It weighs in anywhere between five and 25 pounds.

It's exciting when an unfamiliar fruit or vegetable appears at fall markets. Even among the kaleidoscope of late-season winter squashes, the bulbous-bottomed, crook-necked heavyweight that is the cushaw stands out, intriguing cooks who live beyond its traditional cultivation range in the Southwestern United States and in Mexico. (Those familiar with it, please bear with us: The cushaw may be your beloved winter squash but the rest of us are just catching up.) With its imposing size and large seeds, the cushaw is a beautiful and challenging fruit (yes, fruit!), and we are here to help guide you.

Our hero, the cushaw, is a winter squash (which, as a loosely defined group, are squash that are allowed to mature on the vine before being harvested, unlike thin-skinned summer squash). It is produced by an annual vine, Cucurbita argyrosperma, sometimes described as C. mixta—a synonym. Cushaw was cultivated as far back as 3,000 to 7,000 BC in Mesoamerica, making it one of the world's oldest crops, along with other squash species.

Green Striped Cushaw Squash
Credit: Leah Smalley / Adobe Stock

While they can be—and are—eaten immature as an early summer squash delicacy, the fruits take all season to fill out and ripen fully, and are typically harvested in early fall. They appear for sale when their rinds have thickened and they have bulked up, with rounded bottoms and meaty necks. When ripe, they weigh anywhere between five and 25 pounds. The cushaw (etymology unknown) is still not widely cultivated in the U.S. beyond the Southwest, where it is a familiar seasonal crop. Its other common names include sweet potato pumpkin and crookneck pumpkin.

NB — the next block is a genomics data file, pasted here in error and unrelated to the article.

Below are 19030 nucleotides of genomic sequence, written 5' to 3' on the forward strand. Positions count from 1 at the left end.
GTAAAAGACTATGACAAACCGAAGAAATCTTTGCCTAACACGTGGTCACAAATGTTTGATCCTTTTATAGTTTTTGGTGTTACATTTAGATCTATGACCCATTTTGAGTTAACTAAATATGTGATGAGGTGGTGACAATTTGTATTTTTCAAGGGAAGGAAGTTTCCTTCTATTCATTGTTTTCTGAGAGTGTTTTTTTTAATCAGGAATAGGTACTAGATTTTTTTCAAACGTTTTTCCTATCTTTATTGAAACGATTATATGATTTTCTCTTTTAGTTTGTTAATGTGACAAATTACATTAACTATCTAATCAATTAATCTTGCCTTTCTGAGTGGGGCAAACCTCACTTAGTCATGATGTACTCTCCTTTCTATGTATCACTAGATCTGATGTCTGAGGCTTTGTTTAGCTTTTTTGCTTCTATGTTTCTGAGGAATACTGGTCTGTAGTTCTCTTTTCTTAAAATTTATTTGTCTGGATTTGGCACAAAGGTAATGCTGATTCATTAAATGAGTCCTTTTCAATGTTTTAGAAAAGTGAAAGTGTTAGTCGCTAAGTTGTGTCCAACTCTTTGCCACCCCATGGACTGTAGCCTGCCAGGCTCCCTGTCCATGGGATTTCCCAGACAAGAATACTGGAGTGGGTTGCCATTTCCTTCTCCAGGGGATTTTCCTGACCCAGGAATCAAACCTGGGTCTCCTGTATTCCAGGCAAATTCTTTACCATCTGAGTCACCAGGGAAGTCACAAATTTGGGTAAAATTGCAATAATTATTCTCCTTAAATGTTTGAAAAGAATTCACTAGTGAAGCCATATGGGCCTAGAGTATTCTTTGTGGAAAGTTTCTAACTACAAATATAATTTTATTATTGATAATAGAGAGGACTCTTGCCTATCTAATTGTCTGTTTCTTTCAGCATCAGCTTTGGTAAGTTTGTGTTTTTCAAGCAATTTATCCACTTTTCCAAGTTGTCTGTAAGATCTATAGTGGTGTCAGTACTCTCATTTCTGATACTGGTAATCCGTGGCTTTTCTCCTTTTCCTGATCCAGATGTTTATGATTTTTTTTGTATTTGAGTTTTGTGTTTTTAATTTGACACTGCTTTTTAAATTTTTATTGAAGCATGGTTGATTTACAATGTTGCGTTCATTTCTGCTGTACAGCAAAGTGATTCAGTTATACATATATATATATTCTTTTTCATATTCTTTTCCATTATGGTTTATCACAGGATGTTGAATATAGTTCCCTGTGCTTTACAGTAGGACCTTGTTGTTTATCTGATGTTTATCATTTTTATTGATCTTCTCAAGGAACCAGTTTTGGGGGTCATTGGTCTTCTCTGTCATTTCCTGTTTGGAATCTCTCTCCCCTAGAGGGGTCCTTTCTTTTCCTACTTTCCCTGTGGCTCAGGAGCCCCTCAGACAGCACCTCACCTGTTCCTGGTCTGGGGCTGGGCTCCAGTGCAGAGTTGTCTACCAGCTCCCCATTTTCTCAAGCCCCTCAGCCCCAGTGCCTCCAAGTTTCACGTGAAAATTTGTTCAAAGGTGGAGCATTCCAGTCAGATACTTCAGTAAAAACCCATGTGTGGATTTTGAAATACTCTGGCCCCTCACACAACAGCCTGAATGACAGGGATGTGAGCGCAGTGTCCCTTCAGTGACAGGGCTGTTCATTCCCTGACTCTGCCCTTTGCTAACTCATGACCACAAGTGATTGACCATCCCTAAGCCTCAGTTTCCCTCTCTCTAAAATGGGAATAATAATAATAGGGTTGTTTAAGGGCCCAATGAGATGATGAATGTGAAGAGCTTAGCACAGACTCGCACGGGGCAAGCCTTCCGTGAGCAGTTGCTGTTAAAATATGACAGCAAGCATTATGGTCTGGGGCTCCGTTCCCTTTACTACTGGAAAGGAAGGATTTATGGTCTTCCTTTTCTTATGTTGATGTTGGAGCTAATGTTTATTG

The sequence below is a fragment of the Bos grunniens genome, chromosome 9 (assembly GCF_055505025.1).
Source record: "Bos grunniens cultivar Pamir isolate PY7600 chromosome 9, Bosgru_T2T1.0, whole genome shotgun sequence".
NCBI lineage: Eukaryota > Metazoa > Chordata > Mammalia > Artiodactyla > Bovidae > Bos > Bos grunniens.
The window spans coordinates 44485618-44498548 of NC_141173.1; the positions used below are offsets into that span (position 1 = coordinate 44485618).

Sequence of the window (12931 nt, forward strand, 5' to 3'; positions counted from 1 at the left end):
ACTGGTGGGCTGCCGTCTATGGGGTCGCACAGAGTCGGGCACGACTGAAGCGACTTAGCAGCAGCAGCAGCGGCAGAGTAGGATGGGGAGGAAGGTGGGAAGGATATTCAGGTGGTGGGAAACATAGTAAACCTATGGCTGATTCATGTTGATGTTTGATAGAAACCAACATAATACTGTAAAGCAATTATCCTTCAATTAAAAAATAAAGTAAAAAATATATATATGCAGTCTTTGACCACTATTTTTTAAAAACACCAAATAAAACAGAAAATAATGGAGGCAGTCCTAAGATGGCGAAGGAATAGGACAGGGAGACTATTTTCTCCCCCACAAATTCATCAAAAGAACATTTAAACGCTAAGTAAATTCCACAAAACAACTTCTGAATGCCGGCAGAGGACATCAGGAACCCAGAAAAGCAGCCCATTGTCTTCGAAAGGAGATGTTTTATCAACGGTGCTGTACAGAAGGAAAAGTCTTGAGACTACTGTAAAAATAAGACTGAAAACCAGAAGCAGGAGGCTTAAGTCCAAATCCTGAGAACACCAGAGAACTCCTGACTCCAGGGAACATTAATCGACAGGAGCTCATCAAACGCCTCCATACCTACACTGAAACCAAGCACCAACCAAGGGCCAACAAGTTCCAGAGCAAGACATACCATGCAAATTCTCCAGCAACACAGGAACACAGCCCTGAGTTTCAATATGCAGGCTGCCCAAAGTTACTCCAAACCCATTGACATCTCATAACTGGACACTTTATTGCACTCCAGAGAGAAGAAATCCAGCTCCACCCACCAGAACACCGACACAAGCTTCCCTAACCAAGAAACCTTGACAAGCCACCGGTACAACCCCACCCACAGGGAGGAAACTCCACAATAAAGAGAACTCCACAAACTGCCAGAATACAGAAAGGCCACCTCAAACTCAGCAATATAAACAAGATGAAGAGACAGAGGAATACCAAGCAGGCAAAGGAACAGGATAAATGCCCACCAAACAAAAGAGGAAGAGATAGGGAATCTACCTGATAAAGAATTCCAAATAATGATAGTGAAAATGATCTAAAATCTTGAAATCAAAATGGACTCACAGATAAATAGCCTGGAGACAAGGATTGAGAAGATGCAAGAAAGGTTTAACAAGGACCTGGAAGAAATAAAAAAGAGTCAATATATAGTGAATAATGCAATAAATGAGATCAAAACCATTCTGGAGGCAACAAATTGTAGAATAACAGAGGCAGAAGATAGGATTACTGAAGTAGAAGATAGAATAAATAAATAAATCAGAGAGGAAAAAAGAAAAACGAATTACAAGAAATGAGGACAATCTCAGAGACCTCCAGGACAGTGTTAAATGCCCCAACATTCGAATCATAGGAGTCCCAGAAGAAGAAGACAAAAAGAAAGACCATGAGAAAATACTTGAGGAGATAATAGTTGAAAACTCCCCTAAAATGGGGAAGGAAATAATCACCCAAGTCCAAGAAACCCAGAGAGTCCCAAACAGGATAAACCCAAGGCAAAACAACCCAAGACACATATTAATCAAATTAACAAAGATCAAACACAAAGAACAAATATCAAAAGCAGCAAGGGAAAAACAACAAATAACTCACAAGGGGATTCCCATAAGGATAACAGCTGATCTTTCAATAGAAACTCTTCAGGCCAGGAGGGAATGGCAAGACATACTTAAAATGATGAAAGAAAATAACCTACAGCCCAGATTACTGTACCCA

Various iterations and cultivars of cushaw—with a range of colors and skin-patterns—are beginning to arrive at market as interest in heirloom vegetables and Native American foods grows. While the most recognizable form of cushaw has distinctive frosted green-and-white bands, the squashes range from tri-colored—with orange tops and green bottoms, to orange-and-white striped, to a stately and ghostly white (Halloween display, anyone?). This is the so-called Illinois squash and it claims heirloom status thanks to its seed reportedly being saved since its deployment in Abraham Lincoln's parental kitchen. Prescient seed companies are introducing the imposing winter squash to more farmers and to kitchen gardeners. For growers, one of the benefits of cushaw cultivation is its resistance to squash-stem borer, a common pest.

The interior of the squash reveals light yellow to pale orange flesh that is mildly sweet, with large, roastable seeds. To prepare the hefty cushaw for cooking, slice its neck into rounds and scoop the seeds from its bottom. The hollowed-out bottom makes a great roasting vessel, especially once filled with Thanksgiving stuffing. Carve off the skin to cook the slices in boiling water. After that, it's up to your appetite. Go for broke and layer the cooked slices in a dish with cream, sugar, and a flurry of cinnamon, then bake it in a hot oven until bubbling. Or purée the cooked cushaw with butter or walnut oil and lots of pepper and serve it as a side dish. Maple syrup never hurts, nor does a good squeeze of lemon or orange juice. To enjoy cushaw seeds as a healthy snack, rinse and clean them well before cooking in salted water for 10 minutes. Drain them and toss with oil and seasoning before roasting in a warm (325-degree) oven for 30 minutes.


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